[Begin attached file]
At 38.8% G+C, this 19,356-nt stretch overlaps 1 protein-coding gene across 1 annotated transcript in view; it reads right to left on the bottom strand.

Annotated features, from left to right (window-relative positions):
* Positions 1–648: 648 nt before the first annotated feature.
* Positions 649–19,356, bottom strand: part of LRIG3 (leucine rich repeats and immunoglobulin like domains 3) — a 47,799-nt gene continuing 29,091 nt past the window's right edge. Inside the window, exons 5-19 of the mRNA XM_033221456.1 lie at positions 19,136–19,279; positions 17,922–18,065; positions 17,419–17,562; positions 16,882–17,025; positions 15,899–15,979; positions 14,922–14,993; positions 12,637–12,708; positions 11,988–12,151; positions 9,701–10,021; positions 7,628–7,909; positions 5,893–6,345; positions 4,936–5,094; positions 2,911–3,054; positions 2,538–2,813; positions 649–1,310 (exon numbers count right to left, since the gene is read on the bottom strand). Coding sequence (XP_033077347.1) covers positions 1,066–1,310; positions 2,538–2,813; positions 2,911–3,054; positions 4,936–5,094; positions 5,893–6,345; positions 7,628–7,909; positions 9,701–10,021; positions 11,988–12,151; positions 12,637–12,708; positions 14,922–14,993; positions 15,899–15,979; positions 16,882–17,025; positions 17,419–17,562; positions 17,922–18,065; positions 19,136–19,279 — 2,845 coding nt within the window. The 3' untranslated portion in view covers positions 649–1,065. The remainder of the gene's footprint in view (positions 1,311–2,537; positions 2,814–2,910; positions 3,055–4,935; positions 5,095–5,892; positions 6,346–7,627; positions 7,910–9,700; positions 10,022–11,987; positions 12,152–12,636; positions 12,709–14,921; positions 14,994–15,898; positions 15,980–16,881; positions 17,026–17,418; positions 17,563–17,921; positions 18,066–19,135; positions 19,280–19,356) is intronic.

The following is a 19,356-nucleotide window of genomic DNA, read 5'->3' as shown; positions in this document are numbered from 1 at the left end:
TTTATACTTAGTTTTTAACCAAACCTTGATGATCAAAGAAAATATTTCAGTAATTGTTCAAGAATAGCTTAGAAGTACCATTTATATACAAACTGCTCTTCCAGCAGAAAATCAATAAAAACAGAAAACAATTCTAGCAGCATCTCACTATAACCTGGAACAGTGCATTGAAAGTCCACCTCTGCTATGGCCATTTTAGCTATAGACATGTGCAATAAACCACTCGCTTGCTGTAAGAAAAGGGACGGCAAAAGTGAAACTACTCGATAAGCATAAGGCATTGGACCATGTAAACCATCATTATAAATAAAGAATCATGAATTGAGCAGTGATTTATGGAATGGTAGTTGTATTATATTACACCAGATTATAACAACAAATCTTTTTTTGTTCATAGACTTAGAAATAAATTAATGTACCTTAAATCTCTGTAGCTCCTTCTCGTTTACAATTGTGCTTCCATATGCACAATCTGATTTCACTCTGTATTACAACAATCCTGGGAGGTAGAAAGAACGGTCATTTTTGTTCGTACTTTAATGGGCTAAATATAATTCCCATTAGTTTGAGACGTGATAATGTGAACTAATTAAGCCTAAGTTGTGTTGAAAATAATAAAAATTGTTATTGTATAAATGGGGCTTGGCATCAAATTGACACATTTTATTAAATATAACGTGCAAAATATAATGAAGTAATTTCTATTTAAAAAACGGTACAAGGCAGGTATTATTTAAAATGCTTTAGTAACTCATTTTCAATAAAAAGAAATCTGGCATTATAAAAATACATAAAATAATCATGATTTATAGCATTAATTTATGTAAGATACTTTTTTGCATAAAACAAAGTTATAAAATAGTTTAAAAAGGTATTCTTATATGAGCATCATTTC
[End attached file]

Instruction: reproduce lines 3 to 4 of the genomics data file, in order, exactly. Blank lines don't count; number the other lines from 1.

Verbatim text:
* Positions 1–648: 648 nt before the first annotated feature.
* Positions 649–19,356, bottom strand: part of LRIG3 (leucine rich repeats and immunoglobulin like domains 3) — a 47,799-nt gene continuing 29,091 nt past the window's right edge. Inside the window, exons 5-19 of the mRNA XM_033221456.1 lie at positions 19,136–19,279; positions 17,922–18,065; positions 17,419–17,562; positions 16,882–17,025; positions 15,899–15,979; positions 14,922–14,993; positions 12,637–12,708; positions 11,988–12,151; positions 9,701–10,021; positions 7,628–7,909; positions 5,893–6,345; positions 4,936–5,094; positions 2,911–3,054; positions 2,538–2,813; positions 649–1,310 (exon numbers count right to left, since the gene is read on the bottom strand). Coding sequence (XP_033077347.1) covers positions 1,066–1,310; positions 2,538–2,813; positions 2,911–3,054; positions 4,936–5,094; positions 5,893–6,345; positions 7,628–7,909; positions 9,701–10,021; positions 11,988–12,151; positions 12,637–12,708; positions 14,922–14,993; positions 15,899–15,979; positions 16,882–17,025; positions 17,419–17,562; positions 17,922–18,065; positions 19,136–19,279 — 2,845 coding nt within the window. The 3' untranslated portion in view covers positions 649–1,065. The remainder of the gene's footprint in view (positions 1,311–2,537; positions 2,814–2,910; positions 3,055–4,935; positions 5,095–5,892; positions 6,346–7,627; positions 7,910–9,700; positions 10,022–11,987; positions 12,152–12,636; positions 12,709–14,921; positions 14,994–15,898; positions 15,980–16,881; positions 17,026–17,418; positions 17,563–17,921; positions 18,066–19,135; positions 19,280–19,356) is intronic.